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Aperitivo Time in Italy

Aperitivo time is the perfect antidote to cure whatever ails you.  During that blessed and blissful hour (or two, or three) of easygoing snacking and drinking and talking, time slows, and stress slips away.   I love aperitivo time in Rome because it can be anything you want.  It’s that in-between time of day — not work, not dinner — when you can meet as few or as many friends for as long or as short as you like and drink as much or as little as you like. Many other ‘meals’ in Italy have so many rules. But with aperitivo, it’s a social opportunity that you can put your own spin on.

aperitivo time

Yes, you may drink as much or as little as you wish, but during aperitivo time, no one seems to drink too much. Drunkenness is not the objective, and it helps that many of the favored drinks are relatively low in alcohol: a glass of wine, a spritz of some kind. In the latter category, a friend introduced me to the Pirlo, a classic from his native Brescia in northern Italy. The recipe is as simple as it gets: Campari and a dry, sparkling white wine — ideally Pignoletto frizzante.

And the effects of drink are always mitigated by the presence of food: Good, salty cheese, cured meats, bread and olives frequently appear, but I had pizza, and even sashimi, at aperitivo gatherings. The ritual is equally unfussy at home in a small group before dinner or in a crowd at a bar.

aperitivo snacks

Aperitivo time is among the most civilized drinking traditions I’ve ever witnessed. There is no pressure, no pretension: It’s all unhurried, unforced pleasure. “Piano, piano,” they say in Rome. Slowly, gently. Cheers!!!!!

aperitvo time rome

Most beautiful Piazzas in Rome….which one is your favorite?

Roman life revolves around its Piazzas.   Your local Piazza is where you do your shopping, have a coffee, catch up

with neighbors and friends, or have a drink and enjoy the best people-watching!  Piazzas are not only popular with

tourists, but the locals as well.    Piazzas have at least a couple of bars or restaurants, are aesthetically appealing and

usually a fountain of some sort.   Some you find shopping markets and even live entertainment.

Piazza San Pietro doesn’t make the list, because in spite of its beauty, history and cultural importance, it doesn’t have the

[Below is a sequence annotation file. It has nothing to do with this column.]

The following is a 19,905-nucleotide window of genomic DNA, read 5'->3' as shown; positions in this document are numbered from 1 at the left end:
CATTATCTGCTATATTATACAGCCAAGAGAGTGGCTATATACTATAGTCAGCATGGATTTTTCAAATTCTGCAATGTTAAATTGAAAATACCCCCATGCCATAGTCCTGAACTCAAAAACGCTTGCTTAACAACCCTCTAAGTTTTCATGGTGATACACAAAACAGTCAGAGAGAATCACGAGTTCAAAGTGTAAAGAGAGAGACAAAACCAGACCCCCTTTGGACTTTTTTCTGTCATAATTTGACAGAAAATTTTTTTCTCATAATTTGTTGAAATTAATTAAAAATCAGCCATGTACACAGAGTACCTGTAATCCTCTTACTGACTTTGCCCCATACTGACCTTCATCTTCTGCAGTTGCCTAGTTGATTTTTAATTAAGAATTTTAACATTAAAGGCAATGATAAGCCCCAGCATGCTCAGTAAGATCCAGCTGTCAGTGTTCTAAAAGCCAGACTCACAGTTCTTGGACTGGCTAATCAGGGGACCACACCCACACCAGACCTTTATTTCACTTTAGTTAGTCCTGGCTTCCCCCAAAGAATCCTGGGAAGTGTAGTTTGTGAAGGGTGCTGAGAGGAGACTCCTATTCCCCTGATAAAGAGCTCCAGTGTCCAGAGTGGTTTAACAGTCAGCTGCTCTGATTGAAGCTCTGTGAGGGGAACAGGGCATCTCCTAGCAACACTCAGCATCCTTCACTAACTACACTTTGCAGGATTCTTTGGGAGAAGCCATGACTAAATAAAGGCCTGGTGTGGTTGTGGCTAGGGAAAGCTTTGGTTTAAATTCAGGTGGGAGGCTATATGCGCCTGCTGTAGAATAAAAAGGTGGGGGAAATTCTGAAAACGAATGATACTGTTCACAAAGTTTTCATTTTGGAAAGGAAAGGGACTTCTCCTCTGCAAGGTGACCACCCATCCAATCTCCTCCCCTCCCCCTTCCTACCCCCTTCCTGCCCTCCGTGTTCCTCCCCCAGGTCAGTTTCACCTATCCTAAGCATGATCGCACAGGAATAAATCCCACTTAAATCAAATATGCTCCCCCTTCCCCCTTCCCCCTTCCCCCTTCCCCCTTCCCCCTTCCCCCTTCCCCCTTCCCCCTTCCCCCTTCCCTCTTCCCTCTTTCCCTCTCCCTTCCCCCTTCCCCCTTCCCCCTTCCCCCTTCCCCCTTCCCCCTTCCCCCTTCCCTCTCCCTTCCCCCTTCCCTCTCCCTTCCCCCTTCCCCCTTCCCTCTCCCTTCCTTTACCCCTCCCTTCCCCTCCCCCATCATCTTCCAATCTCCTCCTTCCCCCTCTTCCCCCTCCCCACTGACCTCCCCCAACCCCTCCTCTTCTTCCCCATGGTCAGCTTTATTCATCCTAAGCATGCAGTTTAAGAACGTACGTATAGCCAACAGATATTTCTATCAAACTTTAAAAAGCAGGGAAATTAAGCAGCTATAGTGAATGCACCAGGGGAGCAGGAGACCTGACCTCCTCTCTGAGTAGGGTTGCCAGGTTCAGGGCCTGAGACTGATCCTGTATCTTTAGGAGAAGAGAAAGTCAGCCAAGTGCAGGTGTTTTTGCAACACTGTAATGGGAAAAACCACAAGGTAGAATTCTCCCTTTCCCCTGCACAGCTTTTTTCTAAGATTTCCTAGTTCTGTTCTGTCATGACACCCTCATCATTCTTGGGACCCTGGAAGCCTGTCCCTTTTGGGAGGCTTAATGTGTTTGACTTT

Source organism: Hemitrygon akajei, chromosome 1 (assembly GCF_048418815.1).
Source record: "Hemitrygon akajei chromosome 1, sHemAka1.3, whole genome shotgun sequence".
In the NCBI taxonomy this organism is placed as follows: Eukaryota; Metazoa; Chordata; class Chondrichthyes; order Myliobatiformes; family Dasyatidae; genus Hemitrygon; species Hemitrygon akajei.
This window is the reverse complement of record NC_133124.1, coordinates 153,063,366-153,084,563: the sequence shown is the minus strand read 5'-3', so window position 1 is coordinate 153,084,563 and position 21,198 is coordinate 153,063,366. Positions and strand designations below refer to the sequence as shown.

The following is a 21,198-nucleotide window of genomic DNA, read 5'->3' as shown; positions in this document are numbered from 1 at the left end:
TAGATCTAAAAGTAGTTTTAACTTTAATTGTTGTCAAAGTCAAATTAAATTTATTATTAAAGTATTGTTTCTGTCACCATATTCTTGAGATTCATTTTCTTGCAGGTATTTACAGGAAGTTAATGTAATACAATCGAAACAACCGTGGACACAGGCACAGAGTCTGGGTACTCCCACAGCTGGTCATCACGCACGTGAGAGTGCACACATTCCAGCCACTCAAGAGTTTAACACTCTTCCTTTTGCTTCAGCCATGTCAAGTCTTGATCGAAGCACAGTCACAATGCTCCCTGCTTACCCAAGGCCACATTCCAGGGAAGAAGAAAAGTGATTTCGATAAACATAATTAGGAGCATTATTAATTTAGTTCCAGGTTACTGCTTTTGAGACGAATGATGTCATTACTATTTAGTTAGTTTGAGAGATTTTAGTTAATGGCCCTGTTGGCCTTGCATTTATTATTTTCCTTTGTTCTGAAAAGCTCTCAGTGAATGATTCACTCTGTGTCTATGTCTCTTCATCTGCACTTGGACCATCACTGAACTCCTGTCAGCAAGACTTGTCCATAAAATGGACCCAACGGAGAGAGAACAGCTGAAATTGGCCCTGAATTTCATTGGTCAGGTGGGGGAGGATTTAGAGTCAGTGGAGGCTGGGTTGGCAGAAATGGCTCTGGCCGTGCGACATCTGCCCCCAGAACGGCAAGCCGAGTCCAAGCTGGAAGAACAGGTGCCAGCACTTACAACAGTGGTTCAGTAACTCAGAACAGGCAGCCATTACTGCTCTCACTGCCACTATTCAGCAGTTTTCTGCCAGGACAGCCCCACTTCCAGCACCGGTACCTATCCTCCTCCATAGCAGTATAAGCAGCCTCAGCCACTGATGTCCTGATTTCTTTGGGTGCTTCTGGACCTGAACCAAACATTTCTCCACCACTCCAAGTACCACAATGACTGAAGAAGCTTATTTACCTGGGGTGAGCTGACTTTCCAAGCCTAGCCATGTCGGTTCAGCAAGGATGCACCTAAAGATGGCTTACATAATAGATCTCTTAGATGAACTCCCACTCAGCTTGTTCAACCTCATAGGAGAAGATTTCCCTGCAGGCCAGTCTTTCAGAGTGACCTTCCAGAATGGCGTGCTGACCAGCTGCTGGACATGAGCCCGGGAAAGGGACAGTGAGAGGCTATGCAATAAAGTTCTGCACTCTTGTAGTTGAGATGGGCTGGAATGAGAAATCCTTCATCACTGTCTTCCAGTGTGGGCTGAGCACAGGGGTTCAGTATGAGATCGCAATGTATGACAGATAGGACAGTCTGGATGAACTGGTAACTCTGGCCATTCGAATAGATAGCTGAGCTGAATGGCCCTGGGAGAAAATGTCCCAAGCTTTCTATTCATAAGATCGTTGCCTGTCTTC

true spirit of a Roman Piazza.   Piazza di Spagna, which is undeniably picturesque, but feels more like a tourist thoroughfare

than a proper Piazza.

Here’s our list of our favorite Piazzas, in no particular order:


Piazza Navona

Arguably the most beautiful of all the Piazzas in Rome, Piazza Navona is particularly stunning at night.  The stunning

Baroque architecture and the theatrical splendour of the Fountain of the Four Rivers create the impression of a stage

backdrop or a film set; it was used to particularly good effect in La Grande Bellezza.    The restaurants, bars, markets

and street performers prevent it from seeming like an open-air museum, and there’s always something going on.

piazza navona



Piazza della Madonna dei Monti

There’s always an interesting cross-section of people hanging out on the steps of the fountain, from chain-smoking

hipsters to elderly men taking a nap.  At lunchtime,  locals eat their panini and piadine by the fountain, next to

tourists persusing their maps as they find their way to the Colosseum.    Depending of the time of day, the Piazza

can feel like a tranquil retreat, or the centre of Rome’s nightlife.

piazza della madonna dei monti


Campo dei Fiori

You could easily spend a day hanging around this Piazza, eating, drinking, people-watching and reflecting on the

strange contrast between the beauty of the square and the horror of its history.  Look up from the flowers to the

solemn, hooded figure that watches over the square.  Giordano Bruno, a friar and philosopher, was accused of

heresy and burned to death here in 1600.   The Piazza can get quite busy at night and is best experienced in the

morning, when the market is open.

campo dei fiori market


Piazza del Popolo

Piazza del Popolo rivals Piazza Navona for elegance and drama.  Whichever way you look at it, entering from Via Del

Corso, or admiring the piazza from the terrace of the Pincio, it is graceful and symmetricaly square. One side is framed